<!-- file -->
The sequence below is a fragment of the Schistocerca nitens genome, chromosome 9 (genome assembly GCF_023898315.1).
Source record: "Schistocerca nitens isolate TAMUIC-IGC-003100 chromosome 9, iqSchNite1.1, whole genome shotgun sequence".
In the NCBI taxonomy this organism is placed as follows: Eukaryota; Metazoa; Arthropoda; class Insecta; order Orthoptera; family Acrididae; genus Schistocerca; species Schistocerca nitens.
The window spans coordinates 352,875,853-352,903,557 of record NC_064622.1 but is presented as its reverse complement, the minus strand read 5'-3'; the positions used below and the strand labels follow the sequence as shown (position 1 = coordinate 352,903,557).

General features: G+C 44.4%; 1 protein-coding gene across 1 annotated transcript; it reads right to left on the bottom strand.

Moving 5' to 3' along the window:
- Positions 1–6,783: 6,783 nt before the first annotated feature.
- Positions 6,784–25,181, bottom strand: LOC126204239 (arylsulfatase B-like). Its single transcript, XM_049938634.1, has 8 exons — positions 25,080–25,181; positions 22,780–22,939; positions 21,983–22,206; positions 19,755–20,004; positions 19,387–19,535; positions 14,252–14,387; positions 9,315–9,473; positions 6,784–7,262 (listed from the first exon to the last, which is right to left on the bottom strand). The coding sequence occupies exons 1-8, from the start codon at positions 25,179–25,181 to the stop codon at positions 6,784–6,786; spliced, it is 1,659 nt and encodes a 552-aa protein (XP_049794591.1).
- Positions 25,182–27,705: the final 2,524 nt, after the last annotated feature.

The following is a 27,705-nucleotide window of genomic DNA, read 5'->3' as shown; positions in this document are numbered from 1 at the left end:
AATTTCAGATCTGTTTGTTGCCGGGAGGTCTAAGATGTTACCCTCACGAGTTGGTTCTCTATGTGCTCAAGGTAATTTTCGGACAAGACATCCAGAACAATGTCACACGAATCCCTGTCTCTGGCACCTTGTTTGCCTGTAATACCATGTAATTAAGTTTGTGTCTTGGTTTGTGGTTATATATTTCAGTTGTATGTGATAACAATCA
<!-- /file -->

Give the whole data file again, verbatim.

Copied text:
The sequence below is a fragment of the Schistocerca nitens genome, chromosome 9 (genome assembly GCF_023898315.1).
Source record: "Schistocerca nitens isolate TAMUIC-IGC-003100 chromosome 9, iqSchNite1.1, whole genome shotgun sequence".
In the NCBI taxonomy this organism is placed as follows: Eukaryota; Metazoa; Arthropoda; class Insecta; order Orthoptera; family Acrididae; genus Schistocerca; species Schistocerca nitens.
The window spans coordinates 352,875,853-352,903,557 of record NC_064622.1 but is presented as its reverse complement, the minus strand read 5'-3'; the positions used below and the strand labels follow the sequence as shown (position 1 = coordinate 352,903,557).

General features: G+C 44.4%; 1 protein-coding gene across 1 annotated transcript; it reads right to left on the bottom strand.

Moving 5' to 3' along the window:
- Positions 1–6,783: 6,783 nt before the first annotated feature.
- Positions 6,784–25,181, bottom strand: LOC126204239 (arylsulfatase B-like). Its single transcript, XM_049938634.1, has 8 exons — positions 25,080–25,181; positions 22,780–22,939; positions 21,983–22,206; positions 19,755–20,004; positions 19,387–19,535; positions 14,252–14,387; positions 9,315–9,473; positions 6,784–7,262 (listed from the first exon to the last, which is right to left on the bottom strand). The coding sequence occupies exons 1-8, from the start codon at positions 25,179–25,181 to the stop codon at positions 6,784–6,786; spliced, it is 1,659 nt and encodes a 552-aa protein (XP_049794591.1).
- Positions 25,182–27,705: the final 2,524 nt, after the last annotated feature.

The following is a 27,705-nucleotide window of genomic DNA, read 5'->3' as shown; positions in this document are numbered from 1 at the left end:
AATTTCAGATCTGTTTGTTGCCGGGAGGTCTAAGATGTTACCCTCACGAGTTGGTTCTCTATGTGCTCAAGGTAATTTTCGGACAAGACATCCAGAACAATGTCACACGAATCCCTGTCTCTGGCACCTTGTTTGCCTGTAATACCATGTAATTAAGTTTGTGTCTTGGTTTGTGGTTATATATTTCAGTTGTATGTGATAACAATCA